The EA suggests that at a minimum it would expect the operator to demonstrate:
●Adequate design of the carbon filter;
●How they monitor the effectiveness of the filter to determine when the carbon needs replacing;
●What other monitoring is in place for inlet/outlet gases, visual checks, airflow and residence time;
●Understanding of the risk of fire and outline what fire prevention measures are in place.
Hydrogen sulphide has another nasty side-effect, in that it combines with oxygen in the presence of water to produce sulphuric acid (H2SO4): this is hazardous to health, and attacks concrete and metal structures; it will even corrode most grades of stainless steel – although some (such as 904L) are affected only mildly at normal temperatures – and specialist coatings may be needed to protect the head space of the digester.
Lightning strikes might seem an improbable risk, but a lightning protection system should be installed: a commercial facility in Oxfordshire was struck by lightning in 2016, leading to a significant fire.
Finally, “maintenance activities have presented a risk in the past,” says Munro, and ‘hot work’ can be a particular issue: an explosion at a commercial AD plant in Nottingham in 2017 was caused by workers welding in the pasteuriser.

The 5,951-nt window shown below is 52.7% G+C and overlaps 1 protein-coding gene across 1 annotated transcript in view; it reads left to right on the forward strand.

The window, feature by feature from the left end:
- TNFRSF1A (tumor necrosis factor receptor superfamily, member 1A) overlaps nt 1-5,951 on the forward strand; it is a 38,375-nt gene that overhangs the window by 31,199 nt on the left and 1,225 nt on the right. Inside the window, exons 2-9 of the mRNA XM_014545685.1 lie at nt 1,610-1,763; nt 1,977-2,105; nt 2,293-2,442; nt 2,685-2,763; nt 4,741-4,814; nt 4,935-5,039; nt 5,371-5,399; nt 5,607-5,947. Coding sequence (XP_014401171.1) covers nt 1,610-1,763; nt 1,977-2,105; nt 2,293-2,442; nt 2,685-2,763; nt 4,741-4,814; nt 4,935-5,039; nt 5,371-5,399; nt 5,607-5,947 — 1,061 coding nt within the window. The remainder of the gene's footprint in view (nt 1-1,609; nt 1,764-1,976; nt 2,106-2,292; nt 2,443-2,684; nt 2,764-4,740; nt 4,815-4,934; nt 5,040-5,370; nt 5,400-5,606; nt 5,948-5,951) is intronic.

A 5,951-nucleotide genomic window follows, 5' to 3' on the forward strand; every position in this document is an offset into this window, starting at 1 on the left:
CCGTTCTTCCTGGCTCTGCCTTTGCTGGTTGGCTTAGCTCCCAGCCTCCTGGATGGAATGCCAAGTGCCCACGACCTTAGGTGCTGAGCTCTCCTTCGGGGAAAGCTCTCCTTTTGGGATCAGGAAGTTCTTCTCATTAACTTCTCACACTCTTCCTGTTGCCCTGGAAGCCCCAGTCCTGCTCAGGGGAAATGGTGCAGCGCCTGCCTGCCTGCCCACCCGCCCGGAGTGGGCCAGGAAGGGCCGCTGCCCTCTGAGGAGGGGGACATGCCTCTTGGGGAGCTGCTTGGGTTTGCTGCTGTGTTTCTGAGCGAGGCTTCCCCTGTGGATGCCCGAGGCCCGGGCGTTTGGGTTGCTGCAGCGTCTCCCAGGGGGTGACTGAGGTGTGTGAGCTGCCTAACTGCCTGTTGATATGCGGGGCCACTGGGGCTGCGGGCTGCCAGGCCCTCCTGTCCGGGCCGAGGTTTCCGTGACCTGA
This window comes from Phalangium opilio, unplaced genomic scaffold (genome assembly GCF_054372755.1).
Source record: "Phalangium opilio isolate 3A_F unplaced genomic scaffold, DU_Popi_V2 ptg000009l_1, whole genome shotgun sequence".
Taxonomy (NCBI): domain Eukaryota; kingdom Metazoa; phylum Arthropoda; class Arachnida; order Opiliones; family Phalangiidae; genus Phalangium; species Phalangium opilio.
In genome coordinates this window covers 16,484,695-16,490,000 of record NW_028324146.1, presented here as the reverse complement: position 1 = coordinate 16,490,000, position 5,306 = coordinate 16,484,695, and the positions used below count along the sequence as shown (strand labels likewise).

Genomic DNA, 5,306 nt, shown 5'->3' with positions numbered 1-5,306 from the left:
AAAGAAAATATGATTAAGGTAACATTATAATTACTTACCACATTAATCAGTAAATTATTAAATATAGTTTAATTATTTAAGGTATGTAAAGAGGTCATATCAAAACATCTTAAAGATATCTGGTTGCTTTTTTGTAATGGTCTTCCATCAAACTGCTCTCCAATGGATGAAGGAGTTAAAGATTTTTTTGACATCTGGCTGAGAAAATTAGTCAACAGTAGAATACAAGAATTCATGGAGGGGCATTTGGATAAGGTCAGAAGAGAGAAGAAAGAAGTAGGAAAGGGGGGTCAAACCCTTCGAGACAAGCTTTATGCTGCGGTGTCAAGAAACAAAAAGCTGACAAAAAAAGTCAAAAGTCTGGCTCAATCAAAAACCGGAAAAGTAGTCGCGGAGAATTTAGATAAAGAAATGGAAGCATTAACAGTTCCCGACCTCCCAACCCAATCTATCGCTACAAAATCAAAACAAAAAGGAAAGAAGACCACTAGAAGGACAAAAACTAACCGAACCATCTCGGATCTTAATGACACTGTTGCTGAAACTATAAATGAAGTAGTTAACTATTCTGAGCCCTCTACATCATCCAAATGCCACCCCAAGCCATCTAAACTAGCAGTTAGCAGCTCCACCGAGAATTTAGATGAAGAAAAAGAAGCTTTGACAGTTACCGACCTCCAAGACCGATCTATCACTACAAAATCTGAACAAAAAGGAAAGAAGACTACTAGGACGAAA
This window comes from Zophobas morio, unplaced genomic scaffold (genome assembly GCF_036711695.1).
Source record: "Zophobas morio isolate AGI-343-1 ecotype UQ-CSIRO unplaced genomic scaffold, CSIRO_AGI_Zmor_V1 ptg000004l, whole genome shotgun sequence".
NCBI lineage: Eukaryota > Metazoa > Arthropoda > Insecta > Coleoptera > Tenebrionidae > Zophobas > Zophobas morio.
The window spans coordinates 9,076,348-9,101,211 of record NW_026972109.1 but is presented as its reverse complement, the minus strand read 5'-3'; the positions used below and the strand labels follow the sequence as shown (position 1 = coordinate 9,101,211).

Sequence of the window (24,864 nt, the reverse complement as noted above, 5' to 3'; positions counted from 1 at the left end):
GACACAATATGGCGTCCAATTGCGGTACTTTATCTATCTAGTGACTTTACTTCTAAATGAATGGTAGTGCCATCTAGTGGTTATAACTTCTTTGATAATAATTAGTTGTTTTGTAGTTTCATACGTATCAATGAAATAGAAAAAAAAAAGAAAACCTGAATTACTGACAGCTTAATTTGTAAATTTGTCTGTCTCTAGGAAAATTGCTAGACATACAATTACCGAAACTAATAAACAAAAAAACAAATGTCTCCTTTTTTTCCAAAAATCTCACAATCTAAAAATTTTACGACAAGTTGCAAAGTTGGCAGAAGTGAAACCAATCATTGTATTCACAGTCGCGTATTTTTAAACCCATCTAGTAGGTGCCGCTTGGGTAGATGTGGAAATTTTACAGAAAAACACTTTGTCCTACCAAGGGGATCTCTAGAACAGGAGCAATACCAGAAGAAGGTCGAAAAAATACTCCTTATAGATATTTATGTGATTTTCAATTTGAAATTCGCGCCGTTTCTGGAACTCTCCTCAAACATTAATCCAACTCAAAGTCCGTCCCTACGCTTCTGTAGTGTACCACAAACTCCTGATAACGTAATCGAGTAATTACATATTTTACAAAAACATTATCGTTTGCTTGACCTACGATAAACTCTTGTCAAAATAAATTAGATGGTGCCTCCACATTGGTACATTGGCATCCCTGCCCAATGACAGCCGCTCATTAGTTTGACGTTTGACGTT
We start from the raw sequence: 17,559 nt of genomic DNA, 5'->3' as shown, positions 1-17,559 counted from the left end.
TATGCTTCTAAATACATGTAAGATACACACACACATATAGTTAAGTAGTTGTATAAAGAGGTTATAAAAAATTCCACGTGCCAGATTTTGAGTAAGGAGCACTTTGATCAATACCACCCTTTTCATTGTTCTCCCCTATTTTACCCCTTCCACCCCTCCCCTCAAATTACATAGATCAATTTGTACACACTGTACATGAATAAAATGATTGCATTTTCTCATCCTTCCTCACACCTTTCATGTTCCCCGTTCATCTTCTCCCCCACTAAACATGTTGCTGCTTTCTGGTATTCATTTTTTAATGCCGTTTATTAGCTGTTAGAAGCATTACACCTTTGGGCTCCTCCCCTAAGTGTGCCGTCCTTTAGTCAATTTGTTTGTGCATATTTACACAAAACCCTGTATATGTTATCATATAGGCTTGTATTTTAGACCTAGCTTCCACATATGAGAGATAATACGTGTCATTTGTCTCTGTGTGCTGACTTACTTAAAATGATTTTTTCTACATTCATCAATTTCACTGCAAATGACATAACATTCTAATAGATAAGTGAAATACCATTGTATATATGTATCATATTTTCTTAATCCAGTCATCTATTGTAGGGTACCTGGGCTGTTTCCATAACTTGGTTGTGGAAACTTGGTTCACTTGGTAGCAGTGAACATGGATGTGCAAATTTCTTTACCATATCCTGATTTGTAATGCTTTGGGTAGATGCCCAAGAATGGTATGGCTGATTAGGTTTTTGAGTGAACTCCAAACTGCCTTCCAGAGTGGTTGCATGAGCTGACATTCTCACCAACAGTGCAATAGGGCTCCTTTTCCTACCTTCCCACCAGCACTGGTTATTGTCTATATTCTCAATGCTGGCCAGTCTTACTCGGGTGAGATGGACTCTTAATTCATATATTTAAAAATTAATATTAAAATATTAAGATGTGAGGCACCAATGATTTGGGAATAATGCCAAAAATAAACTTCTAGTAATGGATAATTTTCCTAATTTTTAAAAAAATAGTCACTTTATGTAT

Environmental safety – www.is.gd/xelalu
Operational lessons – www.is.gd/kakuya
IGEM regulations – www.is.gd/gmbYui
Risk management – www.is.gd/sikive
Fire prevention – www.is.gd/ofekid
BOX: MALT TO TRUCK
Glenfiddich, the single malt Scotch whisky, is set to decarbonise its transport operations, pioneering a circular economy approach with natural gas-powered IVECO Stralis trucks fuelled by distillery waste products. William Grant & Sons’ engineers have developed a way to use the by-products of its distilling process, while minimising the carbon output of its operations. By loading waste matter from the distillery into an anaerobic digester, the company can capture the biogas given off as it breaks down. This is subsequently cleaned and used as low-carbon, low-particulate fuel for its fleet of three methane-powered delivery trucks (pictured, with Dufftown site leader Kirsty Dagnan and distilleries director Stuart Watts). Left-over solids can then be used to fertilise the barley fields of its farmer growing partners and enrich the soils through carbon sequestration, pulling CO2 away from the earth’s atmosphere and thus creating a circular economy.